Home » News & Blogs » Smashing Neutrons: On the Origin of Extreme r-Process Enhanced Stars
Bookmark and Share
AAS Nova

Smashing Neutrons: On the Origin of Extreme r-Process Enhanced Stars

9 Mar 2021, 17:00 UTC
Smashing Neutrons: On the Origin of Extreme r-Process Enhanced Stars
(200 words excerpt, click title or image to see full post)

Editor’s note: Astrobites is a graduate-student-run organization that digests astrophysical literature for undergraduate students. As part of the partnership between the AAS and astrobites, we occasionally repost astrobites content here at AAS Nova. We hope you enjoy this post from astrobites; the original can be viewed at astrobites.org.
Title: Extreme r-process enhanced stars at high metallicity in Fornax
Authors: M. Reichert, C. J. Hansen, A. Arcones
First Author’s Institution: Technical University of Darmstadt and Helmholtz International Center for FAIR, Germany
Status: Submitted to ApJ
What Are Metals?
Periodic table showing the origin of each chemical element. Those produced by the r-process are shaded orange and attributed to supernovae in this image; though supernovae are one proposed source of r-process elements, an alternative source is the merger of two neutron stars. [Cmglee]Astronomers, much to the chagrin of chemists, refer to elements heavier than hydrogen or helium as “metals.” In fact, the most abundant “metals” in the universe, like oxygen and carbon, are not metals at all by the chemical definition. Nonetheless, today’s bite focuses on actual heavy metals. While many elements are forged either in the end stages of a massive star’s life in a core-collapse supernova or in the death ...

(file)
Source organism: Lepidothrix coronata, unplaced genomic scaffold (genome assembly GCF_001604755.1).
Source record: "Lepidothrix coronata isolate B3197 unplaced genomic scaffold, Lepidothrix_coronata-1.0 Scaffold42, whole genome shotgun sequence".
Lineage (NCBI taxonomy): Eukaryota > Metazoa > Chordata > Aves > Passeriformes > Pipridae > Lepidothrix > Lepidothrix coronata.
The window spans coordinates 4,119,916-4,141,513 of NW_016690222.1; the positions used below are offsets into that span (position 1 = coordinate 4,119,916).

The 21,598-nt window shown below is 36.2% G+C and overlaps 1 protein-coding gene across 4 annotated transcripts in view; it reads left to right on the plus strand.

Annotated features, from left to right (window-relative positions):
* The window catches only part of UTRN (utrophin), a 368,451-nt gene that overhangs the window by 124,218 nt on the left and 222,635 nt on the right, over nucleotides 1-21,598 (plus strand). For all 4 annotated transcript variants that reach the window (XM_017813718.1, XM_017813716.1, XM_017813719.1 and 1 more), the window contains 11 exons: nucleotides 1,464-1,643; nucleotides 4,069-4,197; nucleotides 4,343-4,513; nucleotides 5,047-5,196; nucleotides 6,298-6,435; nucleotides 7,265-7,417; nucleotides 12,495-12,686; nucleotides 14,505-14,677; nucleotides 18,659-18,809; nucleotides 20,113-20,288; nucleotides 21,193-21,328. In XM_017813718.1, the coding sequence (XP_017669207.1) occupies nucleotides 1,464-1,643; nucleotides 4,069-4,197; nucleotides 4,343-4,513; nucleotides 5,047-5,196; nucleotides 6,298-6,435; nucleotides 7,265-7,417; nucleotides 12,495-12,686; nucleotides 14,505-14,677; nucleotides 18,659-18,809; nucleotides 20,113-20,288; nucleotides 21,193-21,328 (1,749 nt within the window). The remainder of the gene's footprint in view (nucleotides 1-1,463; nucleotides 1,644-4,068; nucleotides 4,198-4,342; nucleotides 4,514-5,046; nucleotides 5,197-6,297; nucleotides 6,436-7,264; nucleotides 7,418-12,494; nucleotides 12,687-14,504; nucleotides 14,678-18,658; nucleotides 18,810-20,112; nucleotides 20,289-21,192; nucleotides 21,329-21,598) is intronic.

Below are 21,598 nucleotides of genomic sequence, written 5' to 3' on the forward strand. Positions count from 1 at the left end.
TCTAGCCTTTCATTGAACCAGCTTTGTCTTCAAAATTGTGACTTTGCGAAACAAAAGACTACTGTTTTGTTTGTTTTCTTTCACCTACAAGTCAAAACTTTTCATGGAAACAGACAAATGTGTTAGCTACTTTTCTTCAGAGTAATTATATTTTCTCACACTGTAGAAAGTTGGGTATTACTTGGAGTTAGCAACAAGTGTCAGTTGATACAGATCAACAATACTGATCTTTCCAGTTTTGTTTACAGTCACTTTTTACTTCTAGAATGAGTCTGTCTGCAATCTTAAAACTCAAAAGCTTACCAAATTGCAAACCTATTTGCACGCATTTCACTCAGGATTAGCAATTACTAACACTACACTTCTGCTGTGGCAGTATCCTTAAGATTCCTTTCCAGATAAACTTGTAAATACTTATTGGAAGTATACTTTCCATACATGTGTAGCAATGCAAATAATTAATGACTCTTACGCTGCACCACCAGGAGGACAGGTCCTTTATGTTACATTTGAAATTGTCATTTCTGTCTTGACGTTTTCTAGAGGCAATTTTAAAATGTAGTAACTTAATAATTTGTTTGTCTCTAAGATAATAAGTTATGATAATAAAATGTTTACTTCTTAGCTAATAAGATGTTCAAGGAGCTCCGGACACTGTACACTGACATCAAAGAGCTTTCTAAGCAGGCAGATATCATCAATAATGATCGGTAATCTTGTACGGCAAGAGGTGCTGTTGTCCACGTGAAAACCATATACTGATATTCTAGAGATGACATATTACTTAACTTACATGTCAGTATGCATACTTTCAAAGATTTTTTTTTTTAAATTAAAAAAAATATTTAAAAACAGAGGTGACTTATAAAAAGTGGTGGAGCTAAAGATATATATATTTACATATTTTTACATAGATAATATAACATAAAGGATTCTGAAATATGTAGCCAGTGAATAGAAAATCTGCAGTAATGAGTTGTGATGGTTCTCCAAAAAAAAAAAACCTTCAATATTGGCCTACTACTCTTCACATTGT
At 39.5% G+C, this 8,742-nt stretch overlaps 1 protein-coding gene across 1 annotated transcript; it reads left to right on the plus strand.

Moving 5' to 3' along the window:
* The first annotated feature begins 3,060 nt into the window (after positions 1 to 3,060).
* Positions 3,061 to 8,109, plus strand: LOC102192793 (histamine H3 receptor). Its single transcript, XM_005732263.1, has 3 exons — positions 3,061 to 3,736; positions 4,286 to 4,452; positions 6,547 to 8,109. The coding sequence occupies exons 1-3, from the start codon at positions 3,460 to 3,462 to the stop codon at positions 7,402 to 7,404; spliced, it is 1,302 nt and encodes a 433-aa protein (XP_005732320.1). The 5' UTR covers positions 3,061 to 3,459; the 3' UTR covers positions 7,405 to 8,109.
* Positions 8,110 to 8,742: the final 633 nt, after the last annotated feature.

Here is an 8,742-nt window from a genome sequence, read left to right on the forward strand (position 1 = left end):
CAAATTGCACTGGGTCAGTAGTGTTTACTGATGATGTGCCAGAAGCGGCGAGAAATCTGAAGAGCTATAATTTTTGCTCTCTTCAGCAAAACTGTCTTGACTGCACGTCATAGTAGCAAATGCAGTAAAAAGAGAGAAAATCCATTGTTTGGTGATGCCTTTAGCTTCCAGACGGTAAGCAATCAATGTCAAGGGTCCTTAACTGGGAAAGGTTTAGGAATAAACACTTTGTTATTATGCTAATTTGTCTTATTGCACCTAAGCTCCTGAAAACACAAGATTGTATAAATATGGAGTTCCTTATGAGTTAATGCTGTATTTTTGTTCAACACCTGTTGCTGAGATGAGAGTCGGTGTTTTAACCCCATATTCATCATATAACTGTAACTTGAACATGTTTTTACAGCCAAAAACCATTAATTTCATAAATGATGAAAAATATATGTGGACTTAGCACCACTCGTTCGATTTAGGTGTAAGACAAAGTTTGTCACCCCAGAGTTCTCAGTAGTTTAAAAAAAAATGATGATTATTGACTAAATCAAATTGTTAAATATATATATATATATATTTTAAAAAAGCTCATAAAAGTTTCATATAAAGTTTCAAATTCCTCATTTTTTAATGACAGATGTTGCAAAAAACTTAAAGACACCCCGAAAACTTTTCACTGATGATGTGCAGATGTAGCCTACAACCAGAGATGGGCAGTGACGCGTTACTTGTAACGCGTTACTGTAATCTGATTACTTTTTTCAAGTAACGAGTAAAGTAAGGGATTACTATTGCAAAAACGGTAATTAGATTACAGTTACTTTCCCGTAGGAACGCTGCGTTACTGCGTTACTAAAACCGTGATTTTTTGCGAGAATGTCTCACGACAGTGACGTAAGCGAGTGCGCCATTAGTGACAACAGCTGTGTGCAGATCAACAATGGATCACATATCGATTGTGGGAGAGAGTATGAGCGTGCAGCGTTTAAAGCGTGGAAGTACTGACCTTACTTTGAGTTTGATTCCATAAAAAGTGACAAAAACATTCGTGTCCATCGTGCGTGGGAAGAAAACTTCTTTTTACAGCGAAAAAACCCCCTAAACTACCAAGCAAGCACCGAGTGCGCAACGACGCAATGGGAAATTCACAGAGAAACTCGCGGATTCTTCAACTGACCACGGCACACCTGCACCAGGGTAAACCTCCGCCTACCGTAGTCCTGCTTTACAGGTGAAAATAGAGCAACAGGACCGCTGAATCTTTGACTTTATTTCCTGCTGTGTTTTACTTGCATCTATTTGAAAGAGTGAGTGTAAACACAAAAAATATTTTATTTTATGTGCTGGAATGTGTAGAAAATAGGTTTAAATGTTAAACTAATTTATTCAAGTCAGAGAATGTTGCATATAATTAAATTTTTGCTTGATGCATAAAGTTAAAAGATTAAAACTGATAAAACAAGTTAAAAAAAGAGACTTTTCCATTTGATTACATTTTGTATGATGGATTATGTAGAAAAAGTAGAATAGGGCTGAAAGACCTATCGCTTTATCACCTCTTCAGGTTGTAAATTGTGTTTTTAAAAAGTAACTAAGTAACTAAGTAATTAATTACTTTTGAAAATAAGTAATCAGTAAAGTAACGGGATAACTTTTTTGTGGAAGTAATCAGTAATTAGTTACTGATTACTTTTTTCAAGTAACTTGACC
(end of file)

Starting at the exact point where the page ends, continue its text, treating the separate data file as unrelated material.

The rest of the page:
Latest Vodcast

Latest Podcast

Advertise PTTU

NASA Picture of the Day

Astronomy Picture of the Day

astronomy_pod